In his 1950 book, “The Human Use of Human Beings,” cybernetics theorist Norbert Wiener argued that machines are meant to interact harmoniously with humanity through automation. The augmented reality (AR) cloud could truly fulfill Wiener's prophecy.
Whether guiding people through crowded environments or uniting remote workforces, the promise of the AR cloud is vast. It has been called the single most important software infrastructure in computing. Its complex architecture of technologies enables developers to overlay a 3D virtual map onto the real world, where information and experiences are augmented, shared, and tied to specific physical locations to occur and persist across apps and devices.
This shared 3D spatial web of the future will eventually serve as the data framework for enabling the use of shared spatial screens among hundreds of millions of digital devices. These shared experiences (not just videos and messages) will be augmented with information for visualization of a dimensional universe of virtual data, objects, and logic.
Ovum believes the enablement of multiuser engagement combined with the AR cloud's persistence of information will greatly enhance the overall customer experience by transforming the way enterprises serve and interact with customers and the way they work and collaborate with employees. The scenarios for how the AR cloud will improve customer support and engagement are endless.
For example, consumers would be able to search for information just by visualizing an object or concept rather than by clicking through pages online. Or, when reporting issues or a product malfunction, a customer could simply use an AR-enabled camera to present the object, such as a nonfunctioning cable box, to a technician. The technician, in turn, would see not only the issue through an AR-ready device or visual browser, but also the complete history of the relationship between the cable company and the customer.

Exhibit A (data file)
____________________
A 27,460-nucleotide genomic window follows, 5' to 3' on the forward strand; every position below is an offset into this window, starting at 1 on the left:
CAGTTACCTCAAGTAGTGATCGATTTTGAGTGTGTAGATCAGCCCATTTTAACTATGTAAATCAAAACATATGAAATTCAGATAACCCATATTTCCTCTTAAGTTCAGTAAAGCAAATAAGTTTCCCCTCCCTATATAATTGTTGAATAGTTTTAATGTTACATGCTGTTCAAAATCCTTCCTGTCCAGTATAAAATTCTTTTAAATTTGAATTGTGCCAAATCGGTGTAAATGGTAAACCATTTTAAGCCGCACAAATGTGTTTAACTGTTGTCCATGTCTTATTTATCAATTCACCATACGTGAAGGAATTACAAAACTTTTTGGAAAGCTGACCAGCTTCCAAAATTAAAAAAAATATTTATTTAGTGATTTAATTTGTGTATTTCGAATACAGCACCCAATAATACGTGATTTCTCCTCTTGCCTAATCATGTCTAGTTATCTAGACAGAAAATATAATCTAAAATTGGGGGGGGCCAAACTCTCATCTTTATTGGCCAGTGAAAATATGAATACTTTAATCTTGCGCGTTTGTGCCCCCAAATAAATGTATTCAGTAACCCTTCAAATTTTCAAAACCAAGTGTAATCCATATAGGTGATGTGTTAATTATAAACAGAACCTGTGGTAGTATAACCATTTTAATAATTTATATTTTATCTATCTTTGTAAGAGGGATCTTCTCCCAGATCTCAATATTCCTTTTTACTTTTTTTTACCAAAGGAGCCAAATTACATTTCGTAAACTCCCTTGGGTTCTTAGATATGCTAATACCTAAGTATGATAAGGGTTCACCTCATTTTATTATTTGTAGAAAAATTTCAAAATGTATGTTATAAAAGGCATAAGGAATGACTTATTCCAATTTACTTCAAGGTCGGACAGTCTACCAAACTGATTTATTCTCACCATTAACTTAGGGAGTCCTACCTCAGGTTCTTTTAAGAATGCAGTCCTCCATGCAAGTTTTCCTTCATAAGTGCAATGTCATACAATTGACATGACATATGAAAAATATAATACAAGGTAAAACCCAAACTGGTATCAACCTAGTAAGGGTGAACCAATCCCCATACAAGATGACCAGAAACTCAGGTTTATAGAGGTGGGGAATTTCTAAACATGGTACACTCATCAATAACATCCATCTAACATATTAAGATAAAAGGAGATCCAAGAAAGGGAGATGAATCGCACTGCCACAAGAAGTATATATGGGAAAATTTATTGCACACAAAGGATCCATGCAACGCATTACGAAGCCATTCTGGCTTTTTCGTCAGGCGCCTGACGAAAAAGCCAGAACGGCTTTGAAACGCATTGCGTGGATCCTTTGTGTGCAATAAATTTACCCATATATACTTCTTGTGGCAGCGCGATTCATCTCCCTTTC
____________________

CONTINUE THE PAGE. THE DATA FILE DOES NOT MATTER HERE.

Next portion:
On the enterprise side, rather than click through customer histories, contact center associates could simply visualize the information. Together, the components of the AR cloud would give in-store associates a real window into inventory to search for products on the floor for customers and then blend that with their historical and real-time data. And marketers could use AR tokens or objects as a means of gamification or to engender customer loyalty. Such capabilities will inevitably transform the way enterprises serve and interact with customers.
Here are six examples of the potential benefits businesses could gain from engaging with customers and employees via the AR cloud:
Enhanced customer engagement and loyalty -- The interconnectivity and transparency of personal data enabled by the AR cloud will allow enterprises, especially retailers, to deliver hyper-personalized interactions because of the ability to analyze IoT data and then enable its persistence. Being able to visualize or get quick information on products right on a mobile screen would enable a retailer to personalize offers and drive engagement, using strategic techniques to connect customers to brands in hyper-personalized ways.
American Apparel, for example, is equipping customers with mobile app-driven experiences. Essentially, a shopper opens the app and scans a picture of signage. The app pulls up product details, including customer reviews, color variants, and pricing. In another example, the latest version of the Warby Parker app for iOS includes a new Virtual Try-On feature that shows users how they’ll look in any pair of glasses.
Shared experiences at scale -- Like all interactions in the AR cloud, the virtual realm will be layered over the view of the physical world, so the technology can detect the real-time movements of people. The ability to enable shared experiences will yield engagement opportunities across commerce, gaming, and medicine, and will create new ways for employees to collaborate.